Browsing by Subject "TURNOVER MARKERS"

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  • Mäkitie, Riikka E.; Costantini, Alice; Kämpe, Anders; Alm, Jessica J.; Mäkitie, Outi (2019)
    Osteoporosis, characterized by deteriorated bone microarchitecture and low bone mineral density, is a chronic skeletal disease with high worldwide prevalence. Osteoporosis related to aging is the most common form and causes significant morbidity and mortality. Rare, monogenic forms of osteoporosis have their onset usually in childhood or young adulthood and have specific phenotypic features and clinical course depending on the underlying cause. The most common form is osteogenesis imperfecta linked to mutations in COL1A1 and COL1A2, the two genes encoding type I¬ collagen. However, in the past years, remarkable advancements in bone research have expanded our understanding of the intricacies behind bone metabolism and identified novel molecular mechanisms contributing to skeletal health and disease. Especially high-throughput sequencing techniques have made family-based studies an efficient way to identify single genes causative of rare monogenic forms of osteoporosis and these have yielded several novel genes that encode proteins partaking in type I collagen modification or regulating bone cell function directly. New forms of monogenic osteoporosis, such as autosomal dominant osteoporosis caused by WNT1 mutations or X-linked osteoporosis due to PLS3 mutations, have revealed previously unidentified bone-regulating proteins and clarified specific roles of bone cells, expanded our understanding of possible inheritance mechanisms and paces of disease progression, and highlighted the potential of monogenic bone diseases to extend beyond the skeletal tissue. The novel gene discoveries have introduced new challenges to the classification and diagnosis of monogenic osteoporosis, but also provided promising new molecular targets for development of pharmacotherapies. In this article we give an overview of the recent discoveries in the area of monogenic forms of osteoporosis, describing the key cellular mechanisms leading to skeletal fragility, the major recent research findings and the essential challenges and avenues in future diagnostics and treatments.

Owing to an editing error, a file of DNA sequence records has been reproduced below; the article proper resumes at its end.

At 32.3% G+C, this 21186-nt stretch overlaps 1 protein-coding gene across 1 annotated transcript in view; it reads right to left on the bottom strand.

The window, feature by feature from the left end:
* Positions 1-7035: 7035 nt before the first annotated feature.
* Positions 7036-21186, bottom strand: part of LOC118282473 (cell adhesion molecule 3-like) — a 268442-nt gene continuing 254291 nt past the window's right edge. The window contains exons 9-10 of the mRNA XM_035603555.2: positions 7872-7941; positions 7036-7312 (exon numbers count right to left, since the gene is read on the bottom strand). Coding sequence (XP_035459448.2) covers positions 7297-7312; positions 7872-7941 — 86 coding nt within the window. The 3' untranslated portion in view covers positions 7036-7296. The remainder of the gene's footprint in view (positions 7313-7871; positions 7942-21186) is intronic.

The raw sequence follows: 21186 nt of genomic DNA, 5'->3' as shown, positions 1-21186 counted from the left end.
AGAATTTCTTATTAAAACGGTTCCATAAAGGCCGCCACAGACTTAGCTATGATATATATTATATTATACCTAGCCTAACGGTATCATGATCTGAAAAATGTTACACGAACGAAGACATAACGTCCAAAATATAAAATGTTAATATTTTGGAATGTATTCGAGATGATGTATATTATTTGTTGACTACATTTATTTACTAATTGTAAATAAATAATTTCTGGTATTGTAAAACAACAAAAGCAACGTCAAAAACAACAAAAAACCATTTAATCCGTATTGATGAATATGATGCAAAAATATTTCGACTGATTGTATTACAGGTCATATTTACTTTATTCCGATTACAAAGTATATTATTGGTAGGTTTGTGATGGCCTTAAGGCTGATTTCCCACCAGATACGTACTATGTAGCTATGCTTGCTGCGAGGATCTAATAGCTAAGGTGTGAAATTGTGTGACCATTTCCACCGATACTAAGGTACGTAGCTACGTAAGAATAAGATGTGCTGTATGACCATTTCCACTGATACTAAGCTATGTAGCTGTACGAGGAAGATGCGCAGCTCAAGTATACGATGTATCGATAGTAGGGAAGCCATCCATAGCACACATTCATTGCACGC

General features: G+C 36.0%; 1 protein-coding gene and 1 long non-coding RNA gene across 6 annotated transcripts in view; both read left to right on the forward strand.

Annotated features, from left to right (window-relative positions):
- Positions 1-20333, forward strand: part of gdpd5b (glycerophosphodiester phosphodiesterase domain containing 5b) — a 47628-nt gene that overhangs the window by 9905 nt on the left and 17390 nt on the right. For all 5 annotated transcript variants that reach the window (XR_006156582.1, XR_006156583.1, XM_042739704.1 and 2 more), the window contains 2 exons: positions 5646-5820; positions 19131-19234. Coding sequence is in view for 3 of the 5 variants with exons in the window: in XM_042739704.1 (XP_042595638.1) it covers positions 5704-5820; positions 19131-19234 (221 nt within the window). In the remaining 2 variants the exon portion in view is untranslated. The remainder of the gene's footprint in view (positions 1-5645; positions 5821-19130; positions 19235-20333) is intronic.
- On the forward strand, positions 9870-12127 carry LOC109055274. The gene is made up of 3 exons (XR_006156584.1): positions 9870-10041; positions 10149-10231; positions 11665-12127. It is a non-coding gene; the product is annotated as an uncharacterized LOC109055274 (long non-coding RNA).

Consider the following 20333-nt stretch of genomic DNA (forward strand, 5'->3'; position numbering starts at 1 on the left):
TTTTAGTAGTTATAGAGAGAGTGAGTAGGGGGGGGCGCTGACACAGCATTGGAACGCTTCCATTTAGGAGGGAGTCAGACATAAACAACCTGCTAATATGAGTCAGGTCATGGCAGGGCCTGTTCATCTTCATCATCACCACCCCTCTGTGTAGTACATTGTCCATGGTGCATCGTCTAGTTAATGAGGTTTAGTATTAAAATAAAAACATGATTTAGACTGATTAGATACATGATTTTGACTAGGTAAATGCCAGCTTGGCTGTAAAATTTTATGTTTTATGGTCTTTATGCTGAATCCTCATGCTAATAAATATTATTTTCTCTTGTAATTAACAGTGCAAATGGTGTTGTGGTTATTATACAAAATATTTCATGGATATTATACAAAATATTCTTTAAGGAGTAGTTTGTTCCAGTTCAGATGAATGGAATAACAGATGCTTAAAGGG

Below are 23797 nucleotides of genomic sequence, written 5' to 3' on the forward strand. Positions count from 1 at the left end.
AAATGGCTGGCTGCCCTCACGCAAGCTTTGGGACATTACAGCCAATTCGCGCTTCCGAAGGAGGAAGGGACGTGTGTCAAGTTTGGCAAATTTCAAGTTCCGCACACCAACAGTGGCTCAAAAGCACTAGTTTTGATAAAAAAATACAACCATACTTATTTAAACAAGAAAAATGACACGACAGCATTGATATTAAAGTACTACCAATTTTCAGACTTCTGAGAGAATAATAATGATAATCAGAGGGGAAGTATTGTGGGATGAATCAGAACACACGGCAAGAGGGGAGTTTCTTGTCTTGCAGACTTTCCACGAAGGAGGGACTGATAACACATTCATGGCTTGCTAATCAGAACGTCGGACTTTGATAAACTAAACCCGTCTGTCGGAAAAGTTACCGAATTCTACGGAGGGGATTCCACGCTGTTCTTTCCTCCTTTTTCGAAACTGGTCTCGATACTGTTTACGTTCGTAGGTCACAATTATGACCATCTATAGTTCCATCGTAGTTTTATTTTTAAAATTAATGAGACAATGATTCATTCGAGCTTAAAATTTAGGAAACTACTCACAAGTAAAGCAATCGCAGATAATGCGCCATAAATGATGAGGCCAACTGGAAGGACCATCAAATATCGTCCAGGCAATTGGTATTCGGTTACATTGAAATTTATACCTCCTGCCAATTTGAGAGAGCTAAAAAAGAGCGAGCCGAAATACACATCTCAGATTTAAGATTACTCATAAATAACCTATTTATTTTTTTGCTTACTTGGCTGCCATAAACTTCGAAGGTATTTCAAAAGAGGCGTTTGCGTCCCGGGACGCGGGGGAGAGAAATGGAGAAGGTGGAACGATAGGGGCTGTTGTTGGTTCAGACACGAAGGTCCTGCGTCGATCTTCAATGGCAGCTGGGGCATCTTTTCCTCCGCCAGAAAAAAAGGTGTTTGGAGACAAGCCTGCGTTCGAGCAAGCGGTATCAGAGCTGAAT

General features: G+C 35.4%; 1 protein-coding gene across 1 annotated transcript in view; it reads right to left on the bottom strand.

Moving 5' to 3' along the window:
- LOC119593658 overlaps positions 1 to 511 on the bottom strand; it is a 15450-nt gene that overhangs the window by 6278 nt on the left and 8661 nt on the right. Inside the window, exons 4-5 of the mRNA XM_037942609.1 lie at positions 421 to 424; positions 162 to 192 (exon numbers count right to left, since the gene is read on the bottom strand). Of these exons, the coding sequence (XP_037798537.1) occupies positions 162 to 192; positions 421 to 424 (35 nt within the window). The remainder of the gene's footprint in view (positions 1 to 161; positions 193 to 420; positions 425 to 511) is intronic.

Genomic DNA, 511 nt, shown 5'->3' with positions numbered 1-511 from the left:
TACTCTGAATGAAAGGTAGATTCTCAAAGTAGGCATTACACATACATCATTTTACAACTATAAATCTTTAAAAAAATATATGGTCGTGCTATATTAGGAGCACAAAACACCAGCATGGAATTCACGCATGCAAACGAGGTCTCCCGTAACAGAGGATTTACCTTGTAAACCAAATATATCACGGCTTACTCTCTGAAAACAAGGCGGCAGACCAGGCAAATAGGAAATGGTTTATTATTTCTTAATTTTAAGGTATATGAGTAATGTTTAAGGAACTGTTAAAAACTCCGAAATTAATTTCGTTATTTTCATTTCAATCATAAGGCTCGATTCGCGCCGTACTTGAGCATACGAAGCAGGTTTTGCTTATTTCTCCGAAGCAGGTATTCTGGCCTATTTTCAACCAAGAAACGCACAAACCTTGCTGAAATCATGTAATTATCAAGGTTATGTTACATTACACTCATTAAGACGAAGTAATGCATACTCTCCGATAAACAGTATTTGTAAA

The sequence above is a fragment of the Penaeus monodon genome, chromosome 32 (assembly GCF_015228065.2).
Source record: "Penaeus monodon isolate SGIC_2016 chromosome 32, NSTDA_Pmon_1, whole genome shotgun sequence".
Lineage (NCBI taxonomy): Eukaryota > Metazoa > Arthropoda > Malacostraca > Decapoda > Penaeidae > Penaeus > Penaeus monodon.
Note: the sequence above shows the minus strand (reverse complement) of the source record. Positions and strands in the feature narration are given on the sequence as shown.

• Paldanius, Päivi M.; Ivaska, Kaisa K.; Mäkitie, Outi; Viljakainen, Heli (2021)
    Children and adolescents have high bone turnover marker (BTM) levels due to high growth velocity and rapid bone turnover. Pediatric normative values for BTMs reflecting bone formation and resorption are vital for timely assessment of healthy bone turnover, investigating skeletal diseases, or monitoring treatment outcomes. Optimally, clinically feasible measurement protocols for BTMs would be validated and measurable in both urine and serum. We aimed to (a) establish sex- and age-specific reference intervals for urinary and serum total and carboxylated osteocalcin (OC) in 7- to 19-year-old healthy Finnish children and adolescents (n = 172), (b) validate these against standardized serum and urinary BTMs, and (c) assess the impact of anthropometry, pubertal status, and body composition on the OC values. All OC values in addition to other BTMs increased with puberty and correlated with pubertal growth, which occurred and declined earlier in girls than in boys. The mean serum total and carboxylated OC and urinary OC values and percentiles for sex-specific age categories and pubertal stages were established. Correlation between serum and urinary OC was weak, especially in younger boys, but improved with increasing age. The independent determinants for OC varied, the urinary OC being the most robust while age, height, weight, and plasma parathyroid hormone (PTH) influenced serum total and carboxylated OC values. Body composition parameters had no influence on any of the OC values. In children and adolescents, circulating and urinary OC reflect more accurately growth status than bone mineral density (BMD) or body composition. Thus, validity of OC, similar to other BTMs, as a single marker of bone turnover, remains limited. Yet, serum and urinary OC similarly to other BTMs provide a valuable supplementary tool when assessing longitudinal changes in bone health with repeat measurements, in combination with other clinically relevant parameters.